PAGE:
Spinning on my heel, I walked away, their laughter following me, and this time I was pretty sure I was the joke.

I passed a group of three couples, but I wanted to avoid twosomes since I would stand out as someone no guy was interested in being with. I spotted two girls and a guy talking. They seemed harmless, but as I neared they began wandering off toward the house. Following after them
would have made me appear desperate to be included.

Then I spied Brian Saunders leaning against a wooden beam that supported one corner of a cedar-slatted canopy. He was alone. I created a zigzag path to get to him because I didn't want it to seem obvious I was beelining for him in case he walked away before I got there. When I was three steps away, he was still there, drinking a beer. I noticed a few empty bottles at his feet and it occurred to me that he was still standing there because he was too unsteady to move away. But I was here now.

“Hey,” I said brightly, moving in front of him so he blocked the view of the kissing couple stretched out on the lounge chair beneath the canopy.

For a moment he furrowed his brow, blinked, and I was afraid he didn't recognize me.

He blinked again, scowled. “I'll get to the problems tomorrow.”

What was he talking about? Then I remembered that I'd given him an extra assignment to work on the last time I tutored him. “Oh, I don't care about that.”

He brightened. “So I don't have to do them?”

“They're always optional, but if you work them out then you're more likely to learn the material—God, could I sound any more geekish? I'm sorry. I didn't come over here to talk algebra.” Please don't ask me why I came over.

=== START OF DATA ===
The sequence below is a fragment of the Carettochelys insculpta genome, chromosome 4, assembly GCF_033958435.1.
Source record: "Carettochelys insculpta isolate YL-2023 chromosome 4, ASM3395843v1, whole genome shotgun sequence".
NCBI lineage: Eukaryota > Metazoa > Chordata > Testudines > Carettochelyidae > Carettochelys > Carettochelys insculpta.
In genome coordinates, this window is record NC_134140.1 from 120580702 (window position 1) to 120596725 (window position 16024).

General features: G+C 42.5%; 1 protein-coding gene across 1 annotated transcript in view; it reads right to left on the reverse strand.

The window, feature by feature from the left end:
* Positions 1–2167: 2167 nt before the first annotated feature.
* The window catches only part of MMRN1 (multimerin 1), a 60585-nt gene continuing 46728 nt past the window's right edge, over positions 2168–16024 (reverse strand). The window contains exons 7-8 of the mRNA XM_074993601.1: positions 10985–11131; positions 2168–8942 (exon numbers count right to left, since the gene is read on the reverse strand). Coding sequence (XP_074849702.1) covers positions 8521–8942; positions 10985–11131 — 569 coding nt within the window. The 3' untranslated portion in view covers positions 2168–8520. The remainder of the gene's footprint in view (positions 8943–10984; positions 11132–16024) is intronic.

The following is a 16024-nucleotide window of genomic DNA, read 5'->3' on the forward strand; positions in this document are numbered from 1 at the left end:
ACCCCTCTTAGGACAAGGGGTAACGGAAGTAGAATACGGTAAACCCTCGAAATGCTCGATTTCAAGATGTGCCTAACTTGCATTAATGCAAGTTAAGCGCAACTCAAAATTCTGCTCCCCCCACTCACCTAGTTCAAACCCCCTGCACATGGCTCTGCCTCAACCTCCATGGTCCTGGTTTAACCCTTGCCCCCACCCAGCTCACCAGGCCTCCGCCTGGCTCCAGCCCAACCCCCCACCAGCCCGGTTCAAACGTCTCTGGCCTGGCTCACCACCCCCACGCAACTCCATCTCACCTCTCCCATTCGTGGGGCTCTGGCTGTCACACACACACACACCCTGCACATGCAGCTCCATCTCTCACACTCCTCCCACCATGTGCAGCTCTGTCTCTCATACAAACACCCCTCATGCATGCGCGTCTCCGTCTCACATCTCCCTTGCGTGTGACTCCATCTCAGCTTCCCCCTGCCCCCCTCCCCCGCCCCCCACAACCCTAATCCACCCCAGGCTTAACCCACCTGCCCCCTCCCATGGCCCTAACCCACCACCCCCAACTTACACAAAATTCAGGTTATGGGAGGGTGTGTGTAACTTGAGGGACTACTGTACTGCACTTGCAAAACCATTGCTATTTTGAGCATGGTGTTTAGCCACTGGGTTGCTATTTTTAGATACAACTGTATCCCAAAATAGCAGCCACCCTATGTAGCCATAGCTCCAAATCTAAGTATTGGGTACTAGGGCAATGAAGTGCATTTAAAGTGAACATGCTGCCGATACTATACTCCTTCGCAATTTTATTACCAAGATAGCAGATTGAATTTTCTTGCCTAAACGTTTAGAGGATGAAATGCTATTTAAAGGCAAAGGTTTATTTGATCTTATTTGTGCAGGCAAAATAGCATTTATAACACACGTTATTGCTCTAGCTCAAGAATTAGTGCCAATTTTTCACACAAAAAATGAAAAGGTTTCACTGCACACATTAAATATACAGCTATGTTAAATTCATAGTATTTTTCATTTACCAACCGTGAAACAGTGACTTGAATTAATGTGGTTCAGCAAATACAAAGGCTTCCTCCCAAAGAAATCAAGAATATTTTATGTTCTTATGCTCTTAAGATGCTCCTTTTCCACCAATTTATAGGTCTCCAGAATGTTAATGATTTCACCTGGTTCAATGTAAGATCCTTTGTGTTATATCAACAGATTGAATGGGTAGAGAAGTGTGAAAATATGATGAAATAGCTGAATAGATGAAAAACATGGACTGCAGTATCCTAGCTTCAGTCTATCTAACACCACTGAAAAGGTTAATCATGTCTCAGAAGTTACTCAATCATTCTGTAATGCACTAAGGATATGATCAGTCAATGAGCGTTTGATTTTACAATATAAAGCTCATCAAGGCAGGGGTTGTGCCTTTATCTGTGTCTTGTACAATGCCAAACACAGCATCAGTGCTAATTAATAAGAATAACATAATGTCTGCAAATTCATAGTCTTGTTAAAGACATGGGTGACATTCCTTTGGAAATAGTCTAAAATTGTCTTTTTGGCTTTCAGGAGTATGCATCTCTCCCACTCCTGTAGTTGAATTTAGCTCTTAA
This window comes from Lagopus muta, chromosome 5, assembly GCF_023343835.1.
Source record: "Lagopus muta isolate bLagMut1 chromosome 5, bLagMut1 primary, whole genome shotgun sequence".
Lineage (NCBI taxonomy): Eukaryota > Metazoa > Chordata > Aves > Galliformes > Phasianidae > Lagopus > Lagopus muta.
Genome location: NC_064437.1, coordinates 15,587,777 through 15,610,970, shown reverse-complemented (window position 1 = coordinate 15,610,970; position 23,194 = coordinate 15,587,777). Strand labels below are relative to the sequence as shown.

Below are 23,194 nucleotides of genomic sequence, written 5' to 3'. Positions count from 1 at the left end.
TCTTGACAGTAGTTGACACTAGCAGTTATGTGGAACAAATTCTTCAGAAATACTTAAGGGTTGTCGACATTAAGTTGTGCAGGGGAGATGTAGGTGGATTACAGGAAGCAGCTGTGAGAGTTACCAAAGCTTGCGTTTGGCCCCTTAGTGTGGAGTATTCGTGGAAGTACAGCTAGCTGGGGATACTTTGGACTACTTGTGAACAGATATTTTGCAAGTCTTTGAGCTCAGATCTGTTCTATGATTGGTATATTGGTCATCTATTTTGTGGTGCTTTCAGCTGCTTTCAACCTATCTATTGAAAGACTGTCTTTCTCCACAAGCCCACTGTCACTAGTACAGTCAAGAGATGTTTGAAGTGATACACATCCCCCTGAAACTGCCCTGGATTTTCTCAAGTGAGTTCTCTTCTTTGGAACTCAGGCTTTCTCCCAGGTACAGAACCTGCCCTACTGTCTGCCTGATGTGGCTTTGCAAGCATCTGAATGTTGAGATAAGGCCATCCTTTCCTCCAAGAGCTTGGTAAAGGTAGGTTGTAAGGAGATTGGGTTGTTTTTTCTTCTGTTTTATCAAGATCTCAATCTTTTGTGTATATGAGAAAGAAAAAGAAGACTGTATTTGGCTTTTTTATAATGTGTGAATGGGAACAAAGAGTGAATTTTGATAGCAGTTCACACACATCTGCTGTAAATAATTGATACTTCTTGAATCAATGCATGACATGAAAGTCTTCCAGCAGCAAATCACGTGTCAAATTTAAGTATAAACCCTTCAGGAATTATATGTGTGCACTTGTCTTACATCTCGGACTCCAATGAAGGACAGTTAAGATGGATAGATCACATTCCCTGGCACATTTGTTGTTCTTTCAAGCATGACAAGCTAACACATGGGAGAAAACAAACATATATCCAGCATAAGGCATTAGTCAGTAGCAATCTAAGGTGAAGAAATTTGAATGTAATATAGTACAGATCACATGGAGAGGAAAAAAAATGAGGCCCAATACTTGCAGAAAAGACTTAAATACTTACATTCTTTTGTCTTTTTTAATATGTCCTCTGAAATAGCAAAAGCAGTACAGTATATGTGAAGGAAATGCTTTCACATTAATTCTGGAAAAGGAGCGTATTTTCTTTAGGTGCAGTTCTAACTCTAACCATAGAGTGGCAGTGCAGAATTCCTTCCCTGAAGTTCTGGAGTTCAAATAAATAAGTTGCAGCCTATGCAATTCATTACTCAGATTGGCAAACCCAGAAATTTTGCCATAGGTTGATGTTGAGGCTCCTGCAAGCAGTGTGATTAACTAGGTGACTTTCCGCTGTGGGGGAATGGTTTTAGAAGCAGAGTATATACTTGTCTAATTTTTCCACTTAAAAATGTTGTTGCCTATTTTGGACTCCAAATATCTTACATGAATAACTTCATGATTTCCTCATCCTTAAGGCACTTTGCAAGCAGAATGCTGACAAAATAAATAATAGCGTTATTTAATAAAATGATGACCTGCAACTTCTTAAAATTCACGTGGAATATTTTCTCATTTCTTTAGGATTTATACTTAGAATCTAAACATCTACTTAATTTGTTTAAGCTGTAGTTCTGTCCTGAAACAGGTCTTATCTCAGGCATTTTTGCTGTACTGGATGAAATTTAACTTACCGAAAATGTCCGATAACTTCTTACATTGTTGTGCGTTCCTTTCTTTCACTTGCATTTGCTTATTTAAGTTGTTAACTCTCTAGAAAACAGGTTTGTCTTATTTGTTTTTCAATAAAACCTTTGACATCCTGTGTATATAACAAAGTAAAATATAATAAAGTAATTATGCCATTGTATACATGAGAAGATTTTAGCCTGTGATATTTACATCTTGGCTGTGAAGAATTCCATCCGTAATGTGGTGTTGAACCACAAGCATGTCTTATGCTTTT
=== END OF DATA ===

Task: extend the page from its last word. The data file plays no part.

Eager to look like I belonged
wasn't a much better reason.

But he seemed to have forgotten I was even there as he took another sip and shifted his attention away from me. “Do you think Ladasha likes Kirk?” he asked.

I turned in the direction he was looking. I was hardly the one to tutor him in love, although his question seemed to be a no-brainer. Ladasha—who actually spelled her name La-A—always got the leads in the school plays and was moving to New York after graduation to pursue acting. At that particular moment, though, she was in the pool with her legs wrapped around Kirk's waist like he was her life preserver. “Uh, probably,” I finally answered.

“She is so amazingly beautiful,” he said.

“Yes, she is.” She was probably the most beautiful girl in our graduating class.

“I'm going to tell her,” he said, and staggered away, leaving me feeling even more self-conscious, as though everyone would figure out that I couldn't hold a guy's attention for two minutes.

Sighing, I returned to the spot where Jeremy and Kendall had left me so that at least they could find me easily. No way I was going looking for them. I wasn't sure all they were doing was dancing. Their relationship had seemed to have gotten intense fast. I was happy for Kendall. She deserved a great guy like Jeremy. He was the one who got invited to the party, and he'd included his girlfriend's best friend. A lot of guys wouldn't be that
thoughtful. I'd come because senior year was supposed to be memorable, although at that precise moment I felt stupid and uncomfortable standing all alone while holding two plastic cups filled almost to the top. I chugged down Kendall's. Maybe with a little more alcohol, I wouldn't be bothered by the fact that since I'd spent way too much time studying and not enough partying, I didn't know any of these people well enough that they were going to include me in their little circles.